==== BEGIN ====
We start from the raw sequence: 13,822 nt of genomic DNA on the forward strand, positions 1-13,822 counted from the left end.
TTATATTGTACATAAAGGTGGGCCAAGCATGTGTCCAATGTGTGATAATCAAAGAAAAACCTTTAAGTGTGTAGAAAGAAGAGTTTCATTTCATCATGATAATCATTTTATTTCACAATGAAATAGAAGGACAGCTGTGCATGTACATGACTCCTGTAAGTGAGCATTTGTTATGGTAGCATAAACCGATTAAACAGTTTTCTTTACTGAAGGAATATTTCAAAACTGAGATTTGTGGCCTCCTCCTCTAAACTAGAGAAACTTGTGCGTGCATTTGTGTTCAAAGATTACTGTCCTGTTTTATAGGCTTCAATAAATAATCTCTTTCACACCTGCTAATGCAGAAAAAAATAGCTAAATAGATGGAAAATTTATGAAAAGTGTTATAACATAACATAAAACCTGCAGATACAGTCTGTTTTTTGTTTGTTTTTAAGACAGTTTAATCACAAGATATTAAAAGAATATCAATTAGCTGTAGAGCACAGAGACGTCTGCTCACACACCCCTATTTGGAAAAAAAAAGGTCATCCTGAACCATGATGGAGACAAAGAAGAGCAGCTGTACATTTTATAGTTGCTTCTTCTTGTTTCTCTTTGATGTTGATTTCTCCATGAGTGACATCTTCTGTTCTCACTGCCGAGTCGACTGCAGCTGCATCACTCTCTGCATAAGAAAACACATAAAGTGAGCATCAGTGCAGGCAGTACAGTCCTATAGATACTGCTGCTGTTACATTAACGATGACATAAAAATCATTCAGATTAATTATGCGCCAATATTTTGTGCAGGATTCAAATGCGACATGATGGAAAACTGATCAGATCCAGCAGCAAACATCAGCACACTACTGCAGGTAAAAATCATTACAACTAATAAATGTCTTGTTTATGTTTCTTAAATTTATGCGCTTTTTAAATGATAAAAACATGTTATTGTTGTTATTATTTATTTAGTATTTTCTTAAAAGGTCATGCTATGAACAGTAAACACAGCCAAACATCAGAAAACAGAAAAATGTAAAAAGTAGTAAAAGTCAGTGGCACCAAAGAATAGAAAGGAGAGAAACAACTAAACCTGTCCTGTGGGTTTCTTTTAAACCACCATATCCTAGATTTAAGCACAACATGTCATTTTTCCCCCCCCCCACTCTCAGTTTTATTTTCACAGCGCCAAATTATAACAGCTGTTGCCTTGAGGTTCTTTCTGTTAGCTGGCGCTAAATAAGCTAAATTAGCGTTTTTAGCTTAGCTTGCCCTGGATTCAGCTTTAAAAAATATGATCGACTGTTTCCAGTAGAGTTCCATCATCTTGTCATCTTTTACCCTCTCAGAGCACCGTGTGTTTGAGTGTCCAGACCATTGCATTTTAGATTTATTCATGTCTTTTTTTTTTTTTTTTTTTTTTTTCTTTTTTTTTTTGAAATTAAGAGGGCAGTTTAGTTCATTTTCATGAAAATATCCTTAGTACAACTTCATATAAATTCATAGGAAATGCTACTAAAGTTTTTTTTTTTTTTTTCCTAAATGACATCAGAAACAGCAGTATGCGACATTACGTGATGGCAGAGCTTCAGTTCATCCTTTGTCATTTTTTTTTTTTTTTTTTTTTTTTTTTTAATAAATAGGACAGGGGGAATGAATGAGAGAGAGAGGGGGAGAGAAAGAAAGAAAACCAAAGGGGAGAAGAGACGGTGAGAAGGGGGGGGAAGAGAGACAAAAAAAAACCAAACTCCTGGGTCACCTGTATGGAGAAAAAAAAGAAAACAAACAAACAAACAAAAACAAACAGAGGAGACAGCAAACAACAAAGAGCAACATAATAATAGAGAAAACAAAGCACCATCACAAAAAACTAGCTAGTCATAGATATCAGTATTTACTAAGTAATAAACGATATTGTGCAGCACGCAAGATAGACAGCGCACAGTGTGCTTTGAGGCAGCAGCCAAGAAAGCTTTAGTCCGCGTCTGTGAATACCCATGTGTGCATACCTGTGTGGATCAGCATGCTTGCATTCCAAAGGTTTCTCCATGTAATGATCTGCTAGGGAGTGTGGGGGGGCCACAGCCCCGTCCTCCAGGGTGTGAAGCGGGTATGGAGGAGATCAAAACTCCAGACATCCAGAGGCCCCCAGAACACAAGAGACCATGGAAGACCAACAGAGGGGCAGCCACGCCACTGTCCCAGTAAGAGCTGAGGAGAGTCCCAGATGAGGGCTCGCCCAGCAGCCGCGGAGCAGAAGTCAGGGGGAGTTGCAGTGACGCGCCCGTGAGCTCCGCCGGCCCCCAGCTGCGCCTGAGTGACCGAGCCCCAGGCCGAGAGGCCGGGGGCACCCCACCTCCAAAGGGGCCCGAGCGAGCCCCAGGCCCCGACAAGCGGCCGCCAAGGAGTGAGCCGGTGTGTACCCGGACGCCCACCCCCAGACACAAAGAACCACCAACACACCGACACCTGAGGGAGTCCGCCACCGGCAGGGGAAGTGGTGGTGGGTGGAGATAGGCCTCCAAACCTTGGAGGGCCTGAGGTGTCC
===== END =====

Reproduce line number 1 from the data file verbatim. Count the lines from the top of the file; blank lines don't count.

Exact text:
We start from the raw sequence: 13,822 nt of genomic DNA on the forward strand, positions 1-13,822 counted from the left end.